The Disclosure Pilot (“DP”) commenced on 1 January 2019 in the Business and Property Courts (which includes the Commercial Court and the Technology and Construction Court) and will run for a period of two years.
Prior to the introduction of the DP, part 31 of the Civil Procedure Rules (“CPR”) governed the disclosure process in the Business and Property Courts and the most common disclosure order given by the courts was that each party give ‘standard disclosure’. In short, giving ‘standard disclosure’ required each party to disclose (a) the documents on which it relied, (b) the documents which adversely affected its own case, (c) the documents which adversely affected another party’s case or (d) the documents which supported another party’s case (CPR 31.6) and each party had a duty to carry out a reasonable search for such documents (CPR 31.7).
Due to the number of electronic documents held by businesses, the requirement to carry out such a reasonable search for documents meeting the test of standard disclosure often meant that the sums spent on the disclosure phase of litigation were disproportionate to the sums in dispute. The DP has been designed with the objective of addressing this issue and making the costs associated with carrying out disclosure proportionate.
Under the DP, the disclosure process to be applied is very different from what has gone before. Firstly, each party is under a duty to disclose known adverse documents regardless of any order that may be made in respect of disclosure.
Then (save in certain circumstances) each party is to provide, with its statement of case, ‘Initial Disclosure’, namely the key documents on which it relies and the key documents required by the other party to enable it to understand the case it has to meet. If a party wants to seek disclosure of documents in addition to, or as an alternative to, Initial Disclosure then they must request ‘Extended Disclosure’ (this is likely to happen in the majority of cases with the court then ordering Extended Disclosure at the Case Management Conference by reference to the various Issues for Disclosure (see below)).
If a party indicates that it is likely to request Extended Disclosure then the next step in the process is for a draft ‘List of Issues for Disclosure’ to be produced by the claimant’s solicitors and for the parties to seek to agree the issues contained therein ahead of the Case Management Conference. The issues identified in the ‘List of Issues for Disclosure’ should be those key issues in dispute which the parties consider will need to be determined by the court with some reference to contemporaneous documents. In respect of each issue identified in the ‘List of Issues for Disclosure’ each party must then indicate which of the new Extended Disclosure models it says should apply and the court will then decide at the Case Management Conference which model is to apply in respect of each issue.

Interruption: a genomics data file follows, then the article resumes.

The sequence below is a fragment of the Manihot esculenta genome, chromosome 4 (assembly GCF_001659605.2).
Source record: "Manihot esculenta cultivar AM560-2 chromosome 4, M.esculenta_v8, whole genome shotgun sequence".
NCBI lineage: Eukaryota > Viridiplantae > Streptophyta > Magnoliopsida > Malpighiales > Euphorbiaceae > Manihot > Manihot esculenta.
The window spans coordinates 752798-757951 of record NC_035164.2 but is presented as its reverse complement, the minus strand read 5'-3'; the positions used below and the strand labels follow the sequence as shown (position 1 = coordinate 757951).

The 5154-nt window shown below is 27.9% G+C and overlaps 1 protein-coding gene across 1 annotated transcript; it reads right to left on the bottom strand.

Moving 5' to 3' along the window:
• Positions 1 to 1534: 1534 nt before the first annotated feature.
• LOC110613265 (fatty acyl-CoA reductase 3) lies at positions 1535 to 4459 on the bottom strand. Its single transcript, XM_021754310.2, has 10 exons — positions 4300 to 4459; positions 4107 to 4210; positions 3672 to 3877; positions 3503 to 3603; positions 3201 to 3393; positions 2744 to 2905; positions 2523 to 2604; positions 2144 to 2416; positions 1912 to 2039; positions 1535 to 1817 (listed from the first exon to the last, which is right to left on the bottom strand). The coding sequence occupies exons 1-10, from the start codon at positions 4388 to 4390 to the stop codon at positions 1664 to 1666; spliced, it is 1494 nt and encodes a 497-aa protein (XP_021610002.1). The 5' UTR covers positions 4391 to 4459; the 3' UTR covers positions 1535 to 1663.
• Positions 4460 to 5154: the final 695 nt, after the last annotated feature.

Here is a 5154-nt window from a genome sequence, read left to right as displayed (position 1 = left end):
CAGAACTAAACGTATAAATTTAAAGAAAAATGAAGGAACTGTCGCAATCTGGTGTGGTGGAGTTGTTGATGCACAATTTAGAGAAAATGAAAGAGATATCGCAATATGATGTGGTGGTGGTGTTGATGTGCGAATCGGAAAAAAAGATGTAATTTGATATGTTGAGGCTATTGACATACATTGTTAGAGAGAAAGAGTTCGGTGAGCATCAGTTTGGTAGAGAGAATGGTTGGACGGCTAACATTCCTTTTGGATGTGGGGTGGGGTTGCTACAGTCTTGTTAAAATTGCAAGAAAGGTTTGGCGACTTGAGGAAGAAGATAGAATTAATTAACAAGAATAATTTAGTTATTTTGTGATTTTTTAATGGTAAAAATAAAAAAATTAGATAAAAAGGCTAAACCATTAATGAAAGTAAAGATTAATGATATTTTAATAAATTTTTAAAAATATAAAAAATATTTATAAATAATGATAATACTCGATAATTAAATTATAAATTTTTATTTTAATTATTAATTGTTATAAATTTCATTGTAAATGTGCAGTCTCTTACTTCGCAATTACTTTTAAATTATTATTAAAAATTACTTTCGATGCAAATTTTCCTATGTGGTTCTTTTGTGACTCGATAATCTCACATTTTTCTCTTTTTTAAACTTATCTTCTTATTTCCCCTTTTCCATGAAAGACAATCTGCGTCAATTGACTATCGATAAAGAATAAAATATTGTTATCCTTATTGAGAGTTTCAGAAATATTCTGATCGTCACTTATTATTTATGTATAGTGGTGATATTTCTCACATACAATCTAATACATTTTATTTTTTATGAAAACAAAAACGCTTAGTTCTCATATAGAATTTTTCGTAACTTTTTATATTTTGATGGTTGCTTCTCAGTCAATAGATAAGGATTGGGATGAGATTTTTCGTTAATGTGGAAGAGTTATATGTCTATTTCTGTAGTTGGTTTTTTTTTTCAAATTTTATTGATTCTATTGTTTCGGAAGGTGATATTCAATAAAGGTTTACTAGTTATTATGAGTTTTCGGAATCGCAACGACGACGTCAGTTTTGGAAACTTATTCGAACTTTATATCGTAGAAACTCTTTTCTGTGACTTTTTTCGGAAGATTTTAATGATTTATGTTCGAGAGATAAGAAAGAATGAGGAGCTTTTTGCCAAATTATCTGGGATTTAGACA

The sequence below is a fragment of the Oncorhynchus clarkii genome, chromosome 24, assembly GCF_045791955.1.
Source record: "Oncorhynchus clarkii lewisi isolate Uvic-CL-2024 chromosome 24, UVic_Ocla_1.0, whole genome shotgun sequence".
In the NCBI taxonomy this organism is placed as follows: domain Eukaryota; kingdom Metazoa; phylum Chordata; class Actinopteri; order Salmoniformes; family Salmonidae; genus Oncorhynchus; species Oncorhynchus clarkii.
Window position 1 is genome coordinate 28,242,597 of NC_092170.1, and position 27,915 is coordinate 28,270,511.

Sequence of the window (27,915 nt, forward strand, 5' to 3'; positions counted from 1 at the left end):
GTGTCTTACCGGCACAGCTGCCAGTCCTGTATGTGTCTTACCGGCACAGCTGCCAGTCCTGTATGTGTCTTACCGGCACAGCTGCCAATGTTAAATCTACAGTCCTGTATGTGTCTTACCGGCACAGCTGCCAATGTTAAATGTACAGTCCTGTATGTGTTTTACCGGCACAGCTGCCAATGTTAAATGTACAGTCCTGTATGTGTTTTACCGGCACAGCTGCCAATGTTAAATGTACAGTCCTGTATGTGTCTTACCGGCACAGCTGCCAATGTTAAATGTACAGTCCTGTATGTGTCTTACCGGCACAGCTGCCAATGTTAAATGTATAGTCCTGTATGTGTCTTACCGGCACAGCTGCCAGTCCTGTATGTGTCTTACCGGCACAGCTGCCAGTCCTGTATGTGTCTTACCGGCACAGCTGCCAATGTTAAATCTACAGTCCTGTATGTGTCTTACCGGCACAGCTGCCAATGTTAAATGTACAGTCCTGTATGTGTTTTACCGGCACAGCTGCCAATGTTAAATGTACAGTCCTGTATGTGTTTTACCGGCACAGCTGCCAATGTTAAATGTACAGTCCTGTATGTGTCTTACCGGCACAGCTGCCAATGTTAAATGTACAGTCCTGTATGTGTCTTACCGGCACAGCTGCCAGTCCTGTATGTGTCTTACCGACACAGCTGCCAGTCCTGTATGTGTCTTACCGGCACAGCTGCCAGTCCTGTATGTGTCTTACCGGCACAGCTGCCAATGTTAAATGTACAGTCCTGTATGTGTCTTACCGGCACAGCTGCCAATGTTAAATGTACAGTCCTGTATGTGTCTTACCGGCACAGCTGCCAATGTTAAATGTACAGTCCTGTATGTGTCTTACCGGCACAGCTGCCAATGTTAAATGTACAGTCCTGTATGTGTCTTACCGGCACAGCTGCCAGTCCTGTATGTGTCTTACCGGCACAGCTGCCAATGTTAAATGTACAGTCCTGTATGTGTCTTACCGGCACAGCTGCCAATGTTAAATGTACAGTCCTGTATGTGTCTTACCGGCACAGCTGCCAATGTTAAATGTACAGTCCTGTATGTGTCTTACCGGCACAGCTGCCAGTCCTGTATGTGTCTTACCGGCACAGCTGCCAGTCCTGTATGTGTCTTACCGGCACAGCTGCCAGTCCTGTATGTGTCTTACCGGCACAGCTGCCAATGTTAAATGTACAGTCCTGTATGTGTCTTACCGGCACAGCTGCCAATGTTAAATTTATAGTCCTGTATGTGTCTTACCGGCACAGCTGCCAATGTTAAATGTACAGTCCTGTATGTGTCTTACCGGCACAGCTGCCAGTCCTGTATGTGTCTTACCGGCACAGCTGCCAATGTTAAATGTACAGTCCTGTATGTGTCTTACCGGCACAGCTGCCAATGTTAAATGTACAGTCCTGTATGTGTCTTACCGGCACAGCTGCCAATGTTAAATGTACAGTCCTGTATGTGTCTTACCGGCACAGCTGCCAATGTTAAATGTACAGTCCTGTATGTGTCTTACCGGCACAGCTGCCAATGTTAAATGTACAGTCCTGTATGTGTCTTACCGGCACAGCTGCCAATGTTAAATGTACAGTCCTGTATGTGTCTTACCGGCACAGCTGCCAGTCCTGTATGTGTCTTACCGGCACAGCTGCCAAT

The five new disclosure models are:
Model A – Disclosure required in respect of some or all of the Issues for Disclosure is limited to known adverse documents (this should not require any further disclosure from that already given under the general duty to disclose known adverse documents).
Model B – Limited Disclosure - which involves (to the extent not done so through Initial Disclosure) disclosing (a) the documents on which a party relies, (b) those that the other party needs to understand the case it has to meet and (c) known adverse documents.
Model C – Request-led search-based disclosure – which involves a party searching for certain documents or classes of document requested by the other party (with the court to determine if the requests are reasonable and proportionate in the case of dispute) and also disclosing known adverse documents.
Model D – Narrow search-based disclosure – which involves disclosing documents which are likely to support or adversely affect its case or that of another party and carrying out a reasonable and proportionate search for such documents (this is similar to giving standard disclosure under CPR 31). The parties also still need to disclose known adverse documents.
Model E – Wide search based disclosure – which involves disclosing documents which are likely to support or adversely affect its case or that of another party’s or which may lead to a train of inquiry which may then result in the identification of other documents for disclosure and carrying out a reasonable and proportionate search for such documents. The parties also still need to disclose known adverse documents.
Disclosure models D and E are to be the exception not the norm (especially in the case of Model E) and the courts are likely to utilise Model C in the majority of cases. This will no doubt result in the costs associated with the disclosure phase of the litigation reducing, however, more costs will be incurred by the parties in advance of the Case Management Conference in dealing with disclosure, which is another example of yet more cost being front-loaded into the litigation process. On balance though, the additional cost incurred early in the litigation process is likely to result in much larger savings later on in the process when the parties have to carry out disclosure, so the pilot is likely to be well received.